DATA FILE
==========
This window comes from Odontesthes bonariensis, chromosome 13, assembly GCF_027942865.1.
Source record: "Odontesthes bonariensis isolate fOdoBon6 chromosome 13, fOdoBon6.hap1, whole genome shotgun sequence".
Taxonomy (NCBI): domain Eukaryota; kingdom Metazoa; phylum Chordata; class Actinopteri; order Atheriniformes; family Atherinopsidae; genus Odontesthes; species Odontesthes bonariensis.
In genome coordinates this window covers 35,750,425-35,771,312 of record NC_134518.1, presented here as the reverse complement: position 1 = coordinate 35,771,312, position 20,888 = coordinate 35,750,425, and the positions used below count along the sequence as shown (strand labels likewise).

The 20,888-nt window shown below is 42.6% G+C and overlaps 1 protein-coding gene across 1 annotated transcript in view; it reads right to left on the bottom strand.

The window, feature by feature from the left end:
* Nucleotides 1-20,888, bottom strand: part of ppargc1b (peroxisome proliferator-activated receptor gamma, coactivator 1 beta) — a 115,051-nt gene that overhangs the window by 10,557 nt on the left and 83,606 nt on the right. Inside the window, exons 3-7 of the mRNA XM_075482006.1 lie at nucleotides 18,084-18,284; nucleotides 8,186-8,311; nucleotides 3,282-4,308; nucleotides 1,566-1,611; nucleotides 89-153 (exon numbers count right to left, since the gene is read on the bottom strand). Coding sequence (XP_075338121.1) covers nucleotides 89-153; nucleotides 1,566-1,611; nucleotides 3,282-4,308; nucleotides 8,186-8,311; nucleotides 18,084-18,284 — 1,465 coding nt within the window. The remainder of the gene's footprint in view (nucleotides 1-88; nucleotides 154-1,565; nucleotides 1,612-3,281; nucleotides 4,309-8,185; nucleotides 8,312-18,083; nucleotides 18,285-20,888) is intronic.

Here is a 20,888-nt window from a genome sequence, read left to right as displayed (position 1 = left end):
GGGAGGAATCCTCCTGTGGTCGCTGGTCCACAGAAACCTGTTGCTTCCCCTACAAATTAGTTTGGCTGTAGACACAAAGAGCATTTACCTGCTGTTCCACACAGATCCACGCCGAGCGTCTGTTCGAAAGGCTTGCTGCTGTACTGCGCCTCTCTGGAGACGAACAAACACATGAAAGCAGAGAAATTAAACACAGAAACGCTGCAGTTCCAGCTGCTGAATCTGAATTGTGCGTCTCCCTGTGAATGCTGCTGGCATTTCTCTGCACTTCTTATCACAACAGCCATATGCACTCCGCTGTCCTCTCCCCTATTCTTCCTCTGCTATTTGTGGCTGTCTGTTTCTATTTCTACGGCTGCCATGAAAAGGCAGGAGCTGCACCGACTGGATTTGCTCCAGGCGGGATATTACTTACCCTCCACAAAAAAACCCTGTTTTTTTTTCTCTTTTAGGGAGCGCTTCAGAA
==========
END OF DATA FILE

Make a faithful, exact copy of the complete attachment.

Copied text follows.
This window comes from Odontesthes bonariensis, chromosome 13, assembly GCF_027942865.1.
Source record: "Odontesthes bonariensis isolate fOdoBon6 chromosome 13, fOdoBon6.hap1, whole genome shotgun sequence".
Taxonomy (NCBI): domain Eukaryota; kingdom Metazoa; phylum Chordata; class Actinopteri; order Atheriniformes; family Atherinopsidae; genus Odontesthes; species Odontesthes bonariensis.
In genome coordinates this window covers 35,750,425-35,771,312 of record NC_134518.1, presented here as the reverse complement: position 1 = coordinate 35,771,312, position 20,888 = coordinate 35,750,425, and the positions used below count along the sequence as shown (strand labels likewise).

The 20,888-nt window shown below is 42.6% G+C and overlaps 1 protein-coding gene across 1 annotated transcript in view; it reads right to left on the bottom strand.

The window, feature by feature from the left end:
* Nucleotides 1-20,888, bottom strand: part of ppargc1b (peroxisome proliferator-activated receptor gamma, coactivator 1 beta) — a 115,051-nt gene that overhangs the window by 10,557 nt on the left and 83,606 nt on the right. Inside the window, exons 3-7 of the mRNA XM_075482006.1 lie at nucleotides 18,084-18,284; nucleotides 8,186-8,311; nucleotides 3,282-4,308; nucleotides 1,566-1,611; nucleotides 89-153 (exon numbers count right to left, since the gene is read on the bottom strand). Coding sequence (XP_075338121.1) covers nucleotides 89-153; nucleotides 1,566-1,611; nucleotides 3,282-4,308; nucleotides 8,186-8,311; nucleotides 18,084-18,284 — 1,465 coding nt within the window. The remainder of the gene's footprint in view (nucleotides 1-88; nucleotides 154-1,565; nucleotides 1,612-3,281; nucleotides 4,309-8,185; nucleotides 8,312-18,083; nucleotides 18,285-20,888) is intronic.

Here is a 20,888-nt window from a genome sequence, read left to right as displayed (position 1 = left end):
GGGAGGAATCCTCCTGTGGTCGCTGGTCCACAGAAACCTGTTGCTTCCCCTACAAATTAGTTTGGCTGTAGACACAAAGAGCATTTACCTGCTGTTCCACACAGATCCACGCCGAGCGTCTGTTCGAAAGGCTTGCTGCTGTACTGCGCCTCTCTGGAGACGAACAAACACATGAAAGCAGAGAAATTAAACACAGAAACGCTGCAGTTCCAGCTGCTGAATCTGAATTGTGCGTCTCCCTGTGAATGCTGCTGGCATTTCTCTGCACTTCTTATCACAACAGCCATATGCACTCCGCTGTCCTCTCCCCTATTCTTCCTCTGCTATTTGTGGCTGTCTGTTTCTATTTCTACGGCTGCCATGAAAAGGCAGGAGCTGCACCGACTGGATTTGCTCCAGGCGGGATATTACTTACCCTCCACAAAAAAACCCTGTTTTTTTTTCTCTTTTAGGGAGCGCTTCAGAA